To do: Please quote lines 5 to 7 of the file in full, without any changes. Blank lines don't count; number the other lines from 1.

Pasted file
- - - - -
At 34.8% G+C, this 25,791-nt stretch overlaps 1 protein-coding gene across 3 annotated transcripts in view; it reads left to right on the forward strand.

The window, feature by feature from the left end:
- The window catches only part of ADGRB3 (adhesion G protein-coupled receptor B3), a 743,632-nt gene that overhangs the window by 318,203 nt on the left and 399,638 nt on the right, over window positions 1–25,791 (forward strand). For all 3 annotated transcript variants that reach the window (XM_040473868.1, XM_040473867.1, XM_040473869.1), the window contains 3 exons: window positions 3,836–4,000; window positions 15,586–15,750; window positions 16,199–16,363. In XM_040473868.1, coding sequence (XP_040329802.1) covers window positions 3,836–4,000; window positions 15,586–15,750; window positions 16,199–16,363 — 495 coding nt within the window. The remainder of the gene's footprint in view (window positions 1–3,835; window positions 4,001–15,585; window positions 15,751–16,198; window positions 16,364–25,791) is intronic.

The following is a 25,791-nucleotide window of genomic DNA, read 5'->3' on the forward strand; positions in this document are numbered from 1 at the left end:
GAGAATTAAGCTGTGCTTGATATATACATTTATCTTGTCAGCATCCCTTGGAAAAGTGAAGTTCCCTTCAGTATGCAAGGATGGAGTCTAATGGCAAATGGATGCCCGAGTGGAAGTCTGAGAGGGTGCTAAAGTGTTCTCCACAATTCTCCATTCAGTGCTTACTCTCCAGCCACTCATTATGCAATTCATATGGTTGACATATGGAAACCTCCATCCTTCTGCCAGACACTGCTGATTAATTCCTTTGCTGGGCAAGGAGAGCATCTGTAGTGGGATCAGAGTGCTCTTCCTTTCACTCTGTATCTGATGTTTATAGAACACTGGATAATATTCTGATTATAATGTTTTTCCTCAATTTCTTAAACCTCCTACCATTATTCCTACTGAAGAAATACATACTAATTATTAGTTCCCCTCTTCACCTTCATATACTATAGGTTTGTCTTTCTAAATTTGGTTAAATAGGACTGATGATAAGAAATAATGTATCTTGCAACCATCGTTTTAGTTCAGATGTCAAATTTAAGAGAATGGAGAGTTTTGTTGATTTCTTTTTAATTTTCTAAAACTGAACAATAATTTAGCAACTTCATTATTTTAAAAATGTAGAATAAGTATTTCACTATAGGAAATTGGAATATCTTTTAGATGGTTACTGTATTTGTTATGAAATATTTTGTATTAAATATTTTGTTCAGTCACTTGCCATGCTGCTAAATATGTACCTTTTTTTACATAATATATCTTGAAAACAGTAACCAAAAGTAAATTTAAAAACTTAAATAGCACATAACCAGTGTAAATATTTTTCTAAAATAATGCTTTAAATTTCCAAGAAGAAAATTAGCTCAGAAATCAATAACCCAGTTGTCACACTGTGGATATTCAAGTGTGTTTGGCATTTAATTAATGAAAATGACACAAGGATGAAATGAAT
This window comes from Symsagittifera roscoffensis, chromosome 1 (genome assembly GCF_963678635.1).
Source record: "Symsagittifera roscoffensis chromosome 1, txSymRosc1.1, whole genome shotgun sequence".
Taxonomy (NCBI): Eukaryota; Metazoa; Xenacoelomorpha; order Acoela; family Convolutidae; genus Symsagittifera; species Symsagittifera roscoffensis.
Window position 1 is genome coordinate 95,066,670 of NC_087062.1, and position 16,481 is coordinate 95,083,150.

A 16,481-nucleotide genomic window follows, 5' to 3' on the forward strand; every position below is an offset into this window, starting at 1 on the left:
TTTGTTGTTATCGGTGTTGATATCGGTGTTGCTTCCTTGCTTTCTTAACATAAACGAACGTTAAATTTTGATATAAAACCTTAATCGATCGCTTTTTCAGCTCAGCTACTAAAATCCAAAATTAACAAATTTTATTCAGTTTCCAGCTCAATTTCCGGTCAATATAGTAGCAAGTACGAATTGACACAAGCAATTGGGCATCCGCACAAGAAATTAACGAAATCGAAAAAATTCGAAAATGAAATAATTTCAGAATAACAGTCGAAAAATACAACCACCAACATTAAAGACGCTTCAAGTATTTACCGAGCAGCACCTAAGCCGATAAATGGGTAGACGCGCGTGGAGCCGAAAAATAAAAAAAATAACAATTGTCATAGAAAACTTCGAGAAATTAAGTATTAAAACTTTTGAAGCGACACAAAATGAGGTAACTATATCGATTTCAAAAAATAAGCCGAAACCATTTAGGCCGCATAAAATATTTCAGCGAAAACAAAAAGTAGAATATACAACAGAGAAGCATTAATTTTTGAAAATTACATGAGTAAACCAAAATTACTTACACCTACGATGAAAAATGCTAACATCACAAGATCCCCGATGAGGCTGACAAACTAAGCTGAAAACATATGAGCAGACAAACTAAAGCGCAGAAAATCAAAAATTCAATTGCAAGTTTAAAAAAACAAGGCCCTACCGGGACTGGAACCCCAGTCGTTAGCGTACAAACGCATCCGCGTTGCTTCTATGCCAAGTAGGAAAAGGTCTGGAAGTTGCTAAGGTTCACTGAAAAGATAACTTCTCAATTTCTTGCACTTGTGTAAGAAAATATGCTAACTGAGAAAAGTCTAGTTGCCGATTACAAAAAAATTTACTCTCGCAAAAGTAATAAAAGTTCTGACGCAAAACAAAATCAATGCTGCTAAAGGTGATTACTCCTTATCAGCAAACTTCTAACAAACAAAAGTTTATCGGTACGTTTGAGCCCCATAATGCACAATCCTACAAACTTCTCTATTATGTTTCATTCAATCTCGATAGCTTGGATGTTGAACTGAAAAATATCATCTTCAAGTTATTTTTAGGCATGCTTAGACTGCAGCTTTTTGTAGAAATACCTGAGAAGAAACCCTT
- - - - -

GAGAATTAAGCTGTGCTTGATATATACATTTATCTTGTCAGCATCCCTTGGAAAAGTGAAGTTCCCTTCAGTATGCAAGGATGGAGTCTAATGGCAAATGGATGCCCGAGTGGAAGTCTGAGAGGGTGCTAAAGTGTTCTCCACAATTCTCCATTCAGTGCTTACTCTCCAGCCACTCATTATGCAATTCATATGGTTGACATATGGAAACCTCCATCCTTCTGCCAGACACTGCTGATTAATTCCTTTGCTGGGCAAGGAGAGCATCTGTAGTGGGATCAGAGTGCTCTTCCTTTCACTCTGTATCTGATGTTTATAGAACACTGGATAATATTCTGATTATAATGTTTTTCCTCAATTTCTTAAACCTCCTACCATTATTCCTACTGAAGAAATACATACTAATTATTAGTTCCCCTCTTCACCTTCATATACTATAGGTTTGTCTTTCTAAATTTGGTTAAATAGGACTGATGATAAGAAATAATGTATCTTGCAACCATCGTTTTAGTTCAGATGTCAAATTTAAGAGAATGGAGAGTTTTGTTGATTTCTTTTTAATTTTCTAAAACTGAACAATAATTTAGCAACTTCATTATTTTAAAAATGTAGAATAAGTATTTCACTATAGGAAATTGGAATATCTTTTAGATGGTTACTGTATTTGTTATGAAATATTTTGTATTAAATATTTTGTTCAGTCACTTGCCATGCTGCTAAATATGTACCTTTTTTTACATAATATATCTTGAAAACAGTAACCAAAAGTAAATTTAAAAACTTAAATAGCACATAACCAGTGTAAATATTTTTCTAAAATAATGCTTTAAATTTCCAAGAAGAAAATTAGCTCAGAAATCAATAACCCAGTTGTCACACTGTGGATATTCAAGTGTGTTTGGCATTTAATTAATGAAAATGACACAAGGATGAAATGAAT
This window comes from Symsagittifera roscoffensis, chromosome 1 (genome assembly GCF_963678635.1).
Source record: "Symsagittifera roscoffensis chromosome 1, txSymRosc1.1, whole genome shotgun sequence".